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Old 02-20-2013, 12:32 AM   #1
stoneyts
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I've been seeing the process " cold crashing" mentioned a lot here and am unclear about what it means. Tried to search but couldn't get an understanding of its purpose. I am currently dry hopping a Citra pale ale. I forgot to add the irish moss to help clear it. When I added the hops for dry hopping I checked the the beer temp and it was @ approx 72* and the SG was at 1.012. When /how and do I need to "cold crash" this beer? I need to double check the SG on Friday as this will be the 5th day of dry hopping and I plan on bottling it on Sunday so any suggestion on how to proceed would be welcomed.Thanks in advance!!!
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Old 02-20-2013, 12:34 AM   #2
ThaBrewFather06
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Dido I have no idea what this is.

 
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Old 02-20-2013, 12:41 AM   #3
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Cold crashing is for clearing the beer once fermentation is complete. Stick the fermenting container in a fridge for 1-7 days (or longer) and the yeast will settle out of suspension. I rarely resort to cold crashing myself. but it can be very useful...
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Old 02-20-2013, 12:42 AM   #4
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At the end of the ferment the yeast normally clump up and settle to the bottom of the fermenter. This normally takes some time so if you are kegging the beer you need to wait for the yeast to settle or you draw off beer with yeast making the beer cloudy. By chilling the beer in the fermenter the yeast settle out much faster and you can transfer to the keg sooner without the yeast.

 
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Old 02-20-2013, 12:44 AM   #5
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In short!

It can be either done in the secondary or in the keg!
It's a process of clearing the beer up by using coldness:-) a fridge or outside non-freezing winter temps. It allows the beer to become uncloudy or less cloudy.
Done before keg'n or bottling. I typically allow mine to set in keg for 2-3 weeks before I drink.
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Old 02-20-2013, 12:44 AM   #6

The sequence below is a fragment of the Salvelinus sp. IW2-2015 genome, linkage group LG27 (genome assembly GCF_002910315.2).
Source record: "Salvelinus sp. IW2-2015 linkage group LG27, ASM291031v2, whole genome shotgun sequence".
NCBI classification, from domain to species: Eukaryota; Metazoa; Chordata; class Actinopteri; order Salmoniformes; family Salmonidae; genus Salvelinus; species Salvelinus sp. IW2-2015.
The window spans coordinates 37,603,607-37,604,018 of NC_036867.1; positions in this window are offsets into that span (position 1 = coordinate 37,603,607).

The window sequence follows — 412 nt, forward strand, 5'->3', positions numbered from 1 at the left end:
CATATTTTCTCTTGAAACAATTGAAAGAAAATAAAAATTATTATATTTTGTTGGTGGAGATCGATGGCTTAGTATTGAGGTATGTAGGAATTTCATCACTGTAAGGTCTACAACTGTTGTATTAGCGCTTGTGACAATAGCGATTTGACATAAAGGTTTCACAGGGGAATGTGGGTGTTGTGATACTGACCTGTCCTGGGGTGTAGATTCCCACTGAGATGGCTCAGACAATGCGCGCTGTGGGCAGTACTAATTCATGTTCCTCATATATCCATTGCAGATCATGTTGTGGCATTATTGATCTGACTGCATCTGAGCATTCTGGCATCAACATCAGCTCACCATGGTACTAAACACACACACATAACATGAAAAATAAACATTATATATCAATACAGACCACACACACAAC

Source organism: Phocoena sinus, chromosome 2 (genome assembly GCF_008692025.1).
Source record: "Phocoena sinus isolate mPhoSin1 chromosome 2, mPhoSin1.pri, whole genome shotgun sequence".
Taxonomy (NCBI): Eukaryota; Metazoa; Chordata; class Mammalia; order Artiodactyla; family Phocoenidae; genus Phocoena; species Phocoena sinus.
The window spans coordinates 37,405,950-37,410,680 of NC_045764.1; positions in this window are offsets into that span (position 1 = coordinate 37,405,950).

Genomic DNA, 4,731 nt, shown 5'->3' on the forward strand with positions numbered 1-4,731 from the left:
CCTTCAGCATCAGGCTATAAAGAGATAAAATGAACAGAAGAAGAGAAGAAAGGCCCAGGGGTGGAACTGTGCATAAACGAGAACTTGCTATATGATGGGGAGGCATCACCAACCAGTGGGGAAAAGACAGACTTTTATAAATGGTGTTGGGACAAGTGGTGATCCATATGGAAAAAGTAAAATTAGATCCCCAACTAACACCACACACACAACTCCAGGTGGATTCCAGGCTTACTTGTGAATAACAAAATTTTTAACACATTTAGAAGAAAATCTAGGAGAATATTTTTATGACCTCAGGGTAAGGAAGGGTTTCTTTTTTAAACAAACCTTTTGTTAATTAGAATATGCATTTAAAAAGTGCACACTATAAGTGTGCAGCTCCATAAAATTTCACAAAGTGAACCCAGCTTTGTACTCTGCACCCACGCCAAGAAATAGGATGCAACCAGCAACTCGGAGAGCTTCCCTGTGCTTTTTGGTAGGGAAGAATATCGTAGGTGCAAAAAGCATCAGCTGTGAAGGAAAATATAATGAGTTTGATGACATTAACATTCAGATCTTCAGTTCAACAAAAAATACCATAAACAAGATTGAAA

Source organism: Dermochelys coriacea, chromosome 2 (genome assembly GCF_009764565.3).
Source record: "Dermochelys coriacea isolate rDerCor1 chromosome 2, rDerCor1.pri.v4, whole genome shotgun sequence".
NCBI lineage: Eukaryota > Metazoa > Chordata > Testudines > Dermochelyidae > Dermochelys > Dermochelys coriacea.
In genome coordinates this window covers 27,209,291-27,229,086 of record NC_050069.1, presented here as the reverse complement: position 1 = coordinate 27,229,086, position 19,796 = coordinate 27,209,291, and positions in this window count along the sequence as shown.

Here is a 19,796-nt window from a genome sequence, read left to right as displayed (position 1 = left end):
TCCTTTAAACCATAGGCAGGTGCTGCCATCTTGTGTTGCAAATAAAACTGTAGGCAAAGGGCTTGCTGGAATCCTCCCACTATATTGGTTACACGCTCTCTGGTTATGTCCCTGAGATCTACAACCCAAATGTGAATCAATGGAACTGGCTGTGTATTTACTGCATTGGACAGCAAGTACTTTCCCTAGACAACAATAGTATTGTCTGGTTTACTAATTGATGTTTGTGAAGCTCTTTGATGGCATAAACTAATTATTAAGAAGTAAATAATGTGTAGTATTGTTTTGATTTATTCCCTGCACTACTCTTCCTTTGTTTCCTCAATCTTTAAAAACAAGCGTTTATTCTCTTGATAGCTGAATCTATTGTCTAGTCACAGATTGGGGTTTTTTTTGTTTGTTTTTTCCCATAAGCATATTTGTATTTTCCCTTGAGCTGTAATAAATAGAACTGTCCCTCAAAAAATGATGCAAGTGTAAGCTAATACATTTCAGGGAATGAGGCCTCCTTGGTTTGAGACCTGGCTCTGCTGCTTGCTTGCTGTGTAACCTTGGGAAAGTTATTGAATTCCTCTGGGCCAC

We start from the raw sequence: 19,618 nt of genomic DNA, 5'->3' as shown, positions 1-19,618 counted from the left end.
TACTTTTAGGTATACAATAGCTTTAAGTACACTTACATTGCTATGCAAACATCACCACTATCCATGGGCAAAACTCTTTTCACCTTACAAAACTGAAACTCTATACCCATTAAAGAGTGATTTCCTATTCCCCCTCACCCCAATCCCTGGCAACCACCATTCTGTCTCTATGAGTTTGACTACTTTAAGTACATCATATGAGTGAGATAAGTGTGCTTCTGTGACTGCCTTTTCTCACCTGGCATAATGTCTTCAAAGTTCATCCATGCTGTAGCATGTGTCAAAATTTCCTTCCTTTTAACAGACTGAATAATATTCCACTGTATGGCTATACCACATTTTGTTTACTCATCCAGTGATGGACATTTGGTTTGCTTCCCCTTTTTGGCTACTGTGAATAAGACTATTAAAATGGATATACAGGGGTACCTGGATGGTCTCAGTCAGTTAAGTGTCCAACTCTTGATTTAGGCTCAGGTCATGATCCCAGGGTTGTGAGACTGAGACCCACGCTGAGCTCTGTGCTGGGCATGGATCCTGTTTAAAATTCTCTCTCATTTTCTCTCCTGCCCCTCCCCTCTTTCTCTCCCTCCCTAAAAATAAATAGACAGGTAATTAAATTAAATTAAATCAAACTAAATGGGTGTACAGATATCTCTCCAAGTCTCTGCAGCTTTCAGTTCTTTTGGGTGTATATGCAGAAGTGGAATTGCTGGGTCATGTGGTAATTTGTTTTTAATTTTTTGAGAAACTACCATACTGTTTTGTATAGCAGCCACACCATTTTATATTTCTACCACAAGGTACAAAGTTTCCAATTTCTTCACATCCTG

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It can also help reduce the sediment in your bottles.

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Old 02-20-2013, 12:50 AM   #7
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To cold crash, just put the fermenter in the fridge. I've heard of people leaving it in there for 24 hours up to a week. It's like a really short lager, but it's purpose is not to cold condition, just to precipitate out yeast and other particles.

 
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Old 02-20-2013, 12:54 AM   #8
stoneyts
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So it is done more when kegging than bottling? My beer has been in my primary for what will be 2 wks on Sunday. I'm guessing the SG will be good come Sunday as the FG the kit was targeting is 1.021. If my SG is still the same as the last I'm understanding that it is done fermenting and ready to be racked to the bottling bucket for priming and bottling. Am I on the right track timeline wise? The kit OG was supposed to be 1.075 and I had 1.064. I'm not sure why it was low but think it was a lack of proper blending of the water I topped up to when transferred to the fermenter.
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Old 02-20-2013, 01:03 AM   #9
guldalian
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You can cold crash with bottling. Just bring it back to 65-70, then rack to bottling bucket with primer and bottle away.

 
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Old 02-20-2013, 02:14 AM   #10
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Quote:
Originally Posted by stoneyts View Post
So it is done more when kegging than bottling? My beer has been in my primary for what will be 2 wks on Sunday. I'm guessing the SG will be good come Sunday as the FG the kit was targeting is 1.021. If my SG is still the same as the last I'm understanding that it is done fermenting and ready to be racked to the bottling bucket for priming and bottling. Am I on the right track timeline wise? The kit OG was supposed to be 1.075 and I had 1.064. I'm not sure why it was low but think it was a lack of proper blending of the water I topped up to when transferred to the fermenter.
With a beer with an OG that high I would wait longer before bottling. I think you would get better beer that way. The only rush is so you can drink poor beer sooner instead of giving it more time to mature and drink it when it is better.

 
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